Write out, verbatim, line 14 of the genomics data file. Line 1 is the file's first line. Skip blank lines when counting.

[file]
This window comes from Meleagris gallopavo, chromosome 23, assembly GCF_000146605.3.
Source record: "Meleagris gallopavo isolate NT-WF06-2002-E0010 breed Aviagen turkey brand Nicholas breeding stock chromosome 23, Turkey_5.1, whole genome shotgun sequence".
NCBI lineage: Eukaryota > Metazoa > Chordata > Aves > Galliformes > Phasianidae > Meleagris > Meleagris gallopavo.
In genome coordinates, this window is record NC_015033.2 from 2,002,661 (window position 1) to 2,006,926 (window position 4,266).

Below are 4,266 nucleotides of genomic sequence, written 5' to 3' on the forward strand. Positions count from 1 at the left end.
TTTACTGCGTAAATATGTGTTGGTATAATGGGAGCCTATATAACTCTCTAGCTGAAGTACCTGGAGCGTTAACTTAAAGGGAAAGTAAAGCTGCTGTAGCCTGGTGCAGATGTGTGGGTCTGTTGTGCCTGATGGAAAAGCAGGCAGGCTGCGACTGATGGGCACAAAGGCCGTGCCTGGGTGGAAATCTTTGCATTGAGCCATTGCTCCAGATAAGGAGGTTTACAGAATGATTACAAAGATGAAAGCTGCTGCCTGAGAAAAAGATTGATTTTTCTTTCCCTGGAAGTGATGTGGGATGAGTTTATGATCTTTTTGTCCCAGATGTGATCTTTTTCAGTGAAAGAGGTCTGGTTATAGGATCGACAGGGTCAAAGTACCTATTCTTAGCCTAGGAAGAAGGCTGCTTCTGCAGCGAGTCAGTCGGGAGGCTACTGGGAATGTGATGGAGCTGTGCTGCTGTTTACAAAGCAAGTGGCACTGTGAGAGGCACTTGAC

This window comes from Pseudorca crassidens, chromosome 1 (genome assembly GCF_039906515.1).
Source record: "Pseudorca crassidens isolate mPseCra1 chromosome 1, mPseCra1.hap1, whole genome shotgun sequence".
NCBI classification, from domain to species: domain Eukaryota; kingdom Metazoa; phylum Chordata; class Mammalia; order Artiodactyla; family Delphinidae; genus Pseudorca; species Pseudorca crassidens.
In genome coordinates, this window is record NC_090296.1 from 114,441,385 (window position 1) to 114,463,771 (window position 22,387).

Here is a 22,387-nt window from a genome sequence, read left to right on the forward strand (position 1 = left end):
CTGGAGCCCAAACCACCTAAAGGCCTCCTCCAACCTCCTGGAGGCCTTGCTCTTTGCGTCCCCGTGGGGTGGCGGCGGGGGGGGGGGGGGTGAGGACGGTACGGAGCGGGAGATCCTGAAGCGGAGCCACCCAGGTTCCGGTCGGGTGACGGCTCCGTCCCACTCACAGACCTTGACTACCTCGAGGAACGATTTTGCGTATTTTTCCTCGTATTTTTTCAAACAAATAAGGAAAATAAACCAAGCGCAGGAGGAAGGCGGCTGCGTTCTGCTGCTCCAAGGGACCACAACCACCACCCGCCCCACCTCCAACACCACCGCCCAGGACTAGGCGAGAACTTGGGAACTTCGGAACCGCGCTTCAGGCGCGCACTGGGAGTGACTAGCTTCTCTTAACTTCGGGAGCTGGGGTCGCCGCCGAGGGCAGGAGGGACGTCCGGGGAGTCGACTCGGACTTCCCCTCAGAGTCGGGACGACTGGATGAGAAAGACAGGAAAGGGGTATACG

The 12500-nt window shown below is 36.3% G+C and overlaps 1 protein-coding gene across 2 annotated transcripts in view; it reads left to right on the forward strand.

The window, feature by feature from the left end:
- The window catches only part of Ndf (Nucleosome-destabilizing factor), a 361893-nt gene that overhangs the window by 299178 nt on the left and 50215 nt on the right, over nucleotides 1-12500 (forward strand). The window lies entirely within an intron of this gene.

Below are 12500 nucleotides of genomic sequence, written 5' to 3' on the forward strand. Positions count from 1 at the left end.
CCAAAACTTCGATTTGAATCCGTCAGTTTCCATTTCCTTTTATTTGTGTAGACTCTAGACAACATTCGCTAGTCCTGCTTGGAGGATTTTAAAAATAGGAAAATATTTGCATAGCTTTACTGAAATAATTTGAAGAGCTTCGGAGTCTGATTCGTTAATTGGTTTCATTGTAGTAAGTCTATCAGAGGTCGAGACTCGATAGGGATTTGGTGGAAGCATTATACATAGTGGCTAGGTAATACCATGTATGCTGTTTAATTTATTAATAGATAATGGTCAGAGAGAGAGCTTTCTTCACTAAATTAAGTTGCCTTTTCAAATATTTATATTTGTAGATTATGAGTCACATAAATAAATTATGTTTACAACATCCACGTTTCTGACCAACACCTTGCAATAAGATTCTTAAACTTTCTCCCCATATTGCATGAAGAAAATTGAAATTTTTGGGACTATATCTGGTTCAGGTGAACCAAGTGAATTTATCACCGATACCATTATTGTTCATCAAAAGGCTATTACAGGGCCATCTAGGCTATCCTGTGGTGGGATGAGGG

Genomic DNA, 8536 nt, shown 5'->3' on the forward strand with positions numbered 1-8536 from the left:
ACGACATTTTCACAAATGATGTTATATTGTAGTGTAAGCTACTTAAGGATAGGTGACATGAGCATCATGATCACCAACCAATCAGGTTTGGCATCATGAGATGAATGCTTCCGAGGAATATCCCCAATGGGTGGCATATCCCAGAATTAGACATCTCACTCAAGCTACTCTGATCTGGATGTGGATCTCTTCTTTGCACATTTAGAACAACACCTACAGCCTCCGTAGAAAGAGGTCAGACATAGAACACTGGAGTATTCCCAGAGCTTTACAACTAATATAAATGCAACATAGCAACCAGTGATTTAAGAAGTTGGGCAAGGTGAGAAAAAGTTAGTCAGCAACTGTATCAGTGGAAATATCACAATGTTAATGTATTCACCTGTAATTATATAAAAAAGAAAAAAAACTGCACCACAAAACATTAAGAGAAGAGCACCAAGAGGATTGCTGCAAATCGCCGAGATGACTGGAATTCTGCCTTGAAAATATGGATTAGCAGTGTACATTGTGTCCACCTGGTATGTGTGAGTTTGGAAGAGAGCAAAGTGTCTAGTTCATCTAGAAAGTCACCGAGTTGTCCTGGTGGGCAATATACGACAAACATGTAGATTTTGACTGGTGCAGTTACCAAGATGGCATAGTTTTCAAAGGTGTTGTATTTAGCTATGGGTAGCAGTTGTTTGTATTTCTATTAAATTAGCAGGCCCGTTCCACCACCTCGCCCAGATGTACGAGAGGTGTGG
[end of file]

The window, feature by feature from the left end: